You, my brethren, who compose the board of directors, must have the living connection with God, else you will surely be a hindrance rather than a help. If you cannot put your shoulder under the load and help lift it, do not, as some of you have done, crush the one already bearing burdens by casting an additional weight upon him. In pouring forth a multitude of words, bitter, over-bearing, abusive, you are revealing traits of character that are deciding your destiny for the future life. 8LtMs, Ms 35, 1893, par. 18

Angels of God are now testing and proving character. Angels are weighing moral worth. Know ye not that the saints, in unison with Christ, are to judge the world? But judgment will never be committed to those whose character is revealed in a tirade against their brethren. These men simply do not know themselves. They are bringing from the treasure of the heart evil things, and unless they are thoroughly converted, so that they possess the meekness of a little child, will never enter the kingdom of heaven. They may possess some good qualifications as business men, but when some things do not meet their ideas, they manifest the same accusing spirit that Judas displayed in his complaint against the woman who poured the ointment on the head and feet of Christ. By every expression of this kind the character is more and more conformed to that of Satan, the great accuser. All the lessons of Jesus failed to convert Judas, because he was not willing to humble his heart and see that he must have the meekness of a little child. 8LtMs, Ms 35, 1893, par. 19

In the office there is need of calm, considerate men who weigh their words before giving them utterance. Nothing can excuse or justify a man who shall in council forget the respect and courtesy due to his brethren. This habit of rash and unrestrained speech is sufficient reason why the Lord could not let His Holy Spirit rest upon the office in all its departments. Unless there is a decided effort on the part of the workers to keep the way of the Lord rather than their own way, the Spirit of the Lord cannot pervade the office. 8LtMs, Ms 35, 1893, par. 20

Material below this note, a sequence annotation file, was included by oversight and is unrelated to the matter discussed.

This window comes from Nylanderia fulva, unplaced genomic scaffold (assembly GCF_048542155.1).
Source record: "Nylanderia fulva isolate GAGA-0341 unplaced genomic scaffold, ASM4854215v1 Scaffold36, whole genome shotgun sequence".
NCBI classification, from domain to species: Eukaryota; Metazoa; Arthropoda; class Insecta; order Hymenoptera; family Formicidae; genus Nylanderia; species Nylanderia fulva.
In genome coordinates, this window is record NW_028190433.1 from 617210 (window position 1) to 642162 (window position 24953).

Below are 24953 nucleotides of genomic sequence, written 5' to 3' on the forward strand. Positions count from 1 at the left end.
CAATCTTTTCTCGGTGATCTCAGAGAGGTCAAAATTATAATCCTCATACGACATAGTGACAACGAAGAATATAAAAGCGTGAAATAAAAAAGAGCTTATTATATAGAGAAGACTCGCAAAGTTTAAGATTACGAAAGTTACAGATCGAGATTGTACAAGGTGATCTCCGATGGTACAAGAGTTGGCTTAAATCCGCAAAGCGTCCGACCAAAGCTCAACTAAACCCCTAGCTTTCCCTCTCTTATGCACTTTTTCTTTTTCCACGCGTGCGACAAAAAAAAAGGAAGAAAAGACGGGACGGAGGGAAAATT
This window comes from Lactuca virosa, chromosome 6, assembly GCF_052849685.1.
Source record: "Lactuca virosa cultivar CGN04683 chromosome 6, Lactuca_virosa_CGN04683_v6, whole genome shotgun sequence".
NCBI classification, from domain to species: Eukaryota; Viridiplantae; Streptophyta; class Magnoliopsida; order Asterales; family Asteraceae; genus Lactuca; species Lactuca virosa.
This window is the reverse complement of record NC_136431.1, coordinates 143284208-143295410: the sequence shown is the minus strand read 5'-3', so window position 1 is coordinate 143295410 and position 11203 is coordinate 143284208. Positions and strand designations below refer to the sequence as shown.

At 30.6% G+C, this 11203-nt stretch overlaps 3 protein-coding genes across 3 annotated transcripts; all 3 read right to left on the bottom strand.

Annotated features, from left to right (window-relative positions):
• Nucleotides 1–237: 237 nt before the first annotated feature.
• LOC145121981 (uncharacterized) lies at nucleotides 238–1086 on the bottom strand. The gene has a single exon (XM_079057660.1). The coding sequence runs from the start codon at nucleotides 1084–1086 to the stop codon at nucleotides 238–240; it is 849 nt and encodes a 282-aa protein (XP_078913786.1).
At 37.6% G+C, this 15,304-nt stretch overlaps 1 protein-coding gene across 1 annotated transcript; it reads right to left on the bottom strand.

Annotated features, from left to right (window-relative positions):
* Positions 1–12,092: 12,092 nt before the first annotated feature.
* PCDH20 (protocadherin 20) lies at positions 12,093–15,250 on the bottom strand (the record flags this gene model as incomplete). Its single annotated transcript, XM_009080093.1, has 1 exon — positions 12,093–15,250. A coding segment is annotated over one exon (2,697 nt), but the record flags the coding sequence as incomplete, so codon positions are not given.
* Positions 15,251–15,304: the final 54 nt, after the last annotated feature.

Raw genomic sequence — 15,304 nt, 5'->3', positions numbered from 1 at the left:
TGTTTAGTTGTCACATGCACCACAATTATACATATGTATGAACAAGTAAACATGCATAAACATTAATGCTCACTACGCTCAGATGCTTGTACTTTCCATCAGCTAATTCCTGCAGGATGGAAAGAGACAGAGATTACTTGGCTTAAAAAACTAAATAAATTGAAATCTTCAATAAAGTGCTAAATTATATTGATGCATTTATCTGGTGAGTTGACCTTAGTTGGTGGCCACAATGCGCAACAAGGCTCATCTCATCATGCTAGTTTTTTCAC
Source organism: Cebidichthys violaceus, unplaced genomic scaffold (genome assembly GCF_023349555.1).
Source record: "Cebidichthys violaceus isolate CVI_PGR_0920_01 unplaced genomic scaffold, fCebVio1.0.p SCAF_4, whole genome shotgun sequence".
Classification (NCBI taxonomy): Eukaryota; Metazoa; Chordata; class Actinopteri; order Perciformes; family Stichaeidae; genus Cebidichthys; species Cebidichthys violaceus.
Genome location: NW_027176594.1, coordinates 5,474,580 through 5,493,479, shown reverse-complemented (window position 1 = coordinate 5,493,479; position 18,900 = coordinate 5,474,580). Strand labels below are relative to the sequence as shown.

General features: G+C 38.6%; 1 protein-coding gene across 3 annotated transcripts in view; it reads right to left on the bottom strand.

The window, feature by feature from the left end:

These words have a lesson for the workers at this time: “Who is among you that feareth the Lord, that obeyeth the voice of his servant, that walketh in darkness, and hath no light? let him trust in the name of the Lord, and stay upon his God. Behold, all ye that kindle a fire, that compass yourselves about with sparks: walk in the light of your fire, and in the sparks which ye have kindled. This shall ye have of mine hand: ye shall lie down in sorrow.” [Isaiah 50:10, 11.] 8LtMs, Ms 35, 1893, par. 21

The sincere Christian, in his [acceptance] of grace, feels that his success is wholly dependent upon Christ—here is the source of divine energy. He urges no claim founded on his own merit; he has no faithfulness to present to heaven. He feels his own weakness and inefficiency, and is convinced that he must be transformed in character. Self-abasement, and self-renunciation reveal that the soul has beheld Jesus. The heart made penitent by the Spirit of Christ will act from principle. He is a partaker of the divine nature, and the pervading influence of the Holy Spirit will be manifest in all his connections, in the office and out of the office; in his daily walk and conversation he represents the character of Christ. 8LtMs, Ms 35, 1893, par. 22